Illustration: Eniola Odetunde/Axios
Supply shortages are still a problem for coronavirus testing, the Wall Street Journal reports.
Why it matters: Health systems are being forced to limit who gets tested, sometimes limiting tests to the most essential patients — which is far from an ideal testing strategy.
Details: The problem is largely a shortage of reagents, or chemicals used to process the tests, medical officials told WSJ.
- The shortages are caused by regional increases in demand when cases rise or because of increased testing at places like schools and nursing homes.
- Two-thirds of labs are struggling to get enough reagents and test kits, according to a survey done last month by the American Association for Clinical Chemistry.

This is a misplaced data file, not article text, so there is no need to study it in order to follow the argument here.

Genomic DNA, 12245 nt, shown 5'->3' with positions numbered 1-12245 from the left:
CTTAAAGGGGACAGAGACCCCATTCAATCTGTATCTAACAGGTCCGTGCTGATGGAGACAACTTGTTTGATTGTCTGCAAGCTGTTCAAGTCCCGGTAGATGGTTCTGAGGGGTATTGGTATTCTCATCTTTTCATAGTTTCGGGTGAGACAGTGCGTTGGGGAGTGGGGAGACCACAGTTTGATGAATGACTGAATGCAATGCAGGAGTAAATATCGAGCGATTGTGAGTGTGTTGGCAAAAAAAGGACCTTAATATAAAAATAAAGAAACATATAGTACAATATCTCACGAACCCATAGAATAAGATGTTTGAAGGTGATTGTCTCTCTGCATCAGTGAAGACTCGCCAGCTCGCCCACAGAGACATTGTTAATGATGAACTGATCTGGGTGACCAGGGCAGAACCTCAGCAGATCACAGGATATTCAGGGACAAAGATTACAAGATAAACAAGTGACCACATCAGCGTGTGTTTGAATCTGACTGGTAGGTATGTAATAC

What we're watching: The problem probably isn't going to get any better, because flu tests rely on a lot of the same supplies and personnel, per WSJ.
The big picture: We haven't yet solved our testing problem. Contact tracing isn't going well. People with the virus often don't isolate, either because they don't know they have it, they don't want to isolate or they have no reasonable way of doing so.
- This is at the core of why the U.S. has failed to deal with the virus as effectively as other wealthy countries.